Thousands of children and adults visited the zoo in the city of Guadalajara, capital of the western Mexican state of Jalisco to see the "underwater" Santa Claus, who dives in one of the fish tanks at the aquarium.
Also known as "Aqua Claus," the character has become the main attraction between Wednesday and Friday at the Guadalajara Zoo during the current Christmas season, aquarium director Luis Eduardo Quintero told Efe.
"It's the first time we've had this Santa and he's a big hit with the kiddies, who usually imagine the guy coming out of a chimney," the official said.
Amid algae, stones and fish, the jolly old Christmas elf sparks laughter, surprise and a whole assortment of emotions among the kids watching him.
It's an experience that pays you back because you see the kids' expression that tells you that we still believe in magic and because it makes you remember when you were little.
- Gerardo Espinoza Sandoval, one of the zoo's three scuba-diving Santas.
With the water at a temperature of 10 C (66 F) to simulate the the frosty North Pole, Santa Claus with his oxygen tube dives underwater in a fish tank to interact with those watching him for 30 minutes.
The youngsters no sooner see him than they run to the thick glass separating them from the fellow with the floating white beard, who, wordlessly, gets them laughing and jumping up and down with excitement.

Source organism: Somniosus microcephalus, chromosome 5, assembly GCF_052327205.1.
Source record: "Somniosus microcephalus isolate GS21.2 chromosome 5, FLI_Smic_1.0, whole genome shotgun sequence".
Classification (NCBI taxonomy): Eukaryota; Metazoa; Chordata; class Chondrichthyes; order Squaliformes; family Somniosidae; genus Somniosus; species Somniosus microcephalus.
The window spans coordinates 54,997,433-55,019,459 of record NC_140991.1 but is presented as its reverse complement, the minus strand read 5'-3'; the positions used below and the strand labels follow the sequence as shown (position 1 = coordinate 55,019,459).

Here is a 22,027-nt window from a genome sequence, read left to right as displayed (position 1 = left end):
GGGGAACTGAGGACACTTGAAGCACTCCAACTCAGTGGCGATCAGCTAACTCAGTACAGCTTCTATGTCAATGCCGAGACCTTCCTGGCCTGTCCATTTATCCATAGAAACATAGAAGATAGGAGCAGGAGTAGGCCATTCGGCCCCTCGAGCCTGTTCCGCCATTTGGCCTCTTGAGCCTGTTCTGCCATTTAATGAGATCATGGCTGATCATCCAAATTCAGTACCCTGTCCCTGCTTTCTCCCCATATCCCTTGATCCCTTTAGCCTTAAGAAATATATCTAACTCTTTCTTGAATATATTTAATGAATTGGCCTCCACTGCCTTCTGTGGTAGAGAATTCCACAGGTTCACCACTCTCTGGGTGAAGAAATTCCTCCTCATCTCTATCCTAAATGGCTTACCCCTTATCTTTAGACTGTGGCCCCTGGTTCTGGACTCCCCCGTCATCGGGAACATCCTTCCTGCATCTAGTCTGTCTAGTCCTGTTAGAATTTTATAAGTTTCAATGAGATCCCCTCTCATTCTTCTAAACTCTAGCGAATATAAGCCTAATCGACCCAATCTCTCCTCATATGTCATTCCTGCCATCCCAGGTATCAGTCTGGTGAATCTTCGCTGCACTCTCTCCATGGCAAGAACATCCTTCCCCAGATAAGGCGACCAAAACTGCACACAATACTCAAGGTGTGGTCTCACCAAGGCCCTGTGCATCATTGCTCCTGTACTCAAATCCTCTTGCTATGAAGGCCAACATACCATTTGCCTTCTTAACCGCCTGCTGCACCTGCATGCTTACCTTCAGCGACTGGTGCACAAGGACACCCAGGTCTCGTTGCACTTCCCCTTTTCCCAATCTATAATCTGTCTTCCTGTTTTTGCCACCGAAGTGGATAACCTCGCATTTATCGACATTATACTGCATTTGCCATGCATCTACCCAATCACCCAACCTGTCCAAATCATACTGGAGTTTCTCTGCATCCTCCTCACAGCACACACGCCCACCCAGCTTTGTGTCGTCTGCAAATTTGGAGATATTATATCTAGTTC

Santa stands on his head, acts like he's on a sleigh ride, waves a golden bell, asks the kids for their letters to Santa listing their Christmas wishes, asks if they've been good little girls and boys, shows them drawings to see what they want for Christmas, and even poses for souvenir photographs.
Playing one of the best-known characters in the world can't be easy, not just because of the water temperature but because he has to wear a special suit, a belt with between 10 and 20 kilos (22 and 44 pounds) of weights so he can sink to the bottom, and, above all, he needs a scuba-diving certificate.
But it's all worthwhile when you see the kids' reaction, says Gerardo Espinoza Sandoval, one of the zoo's three scuba-diving Santas.
"It's an experience that pays you back because you see the kids' expression that tells you that we still believe in magic and because it makes you remember when you were little," the Santa, a veterinarian by profession, said.
The success of the underwater Santa Claus has been so great that the zoo's administrators are already thinking about the scenery and set design for next year.
Meanwhile they expect visitors with children to flock to the zoo between Dec. 25 and Jan. 2 on their Christmas vacation.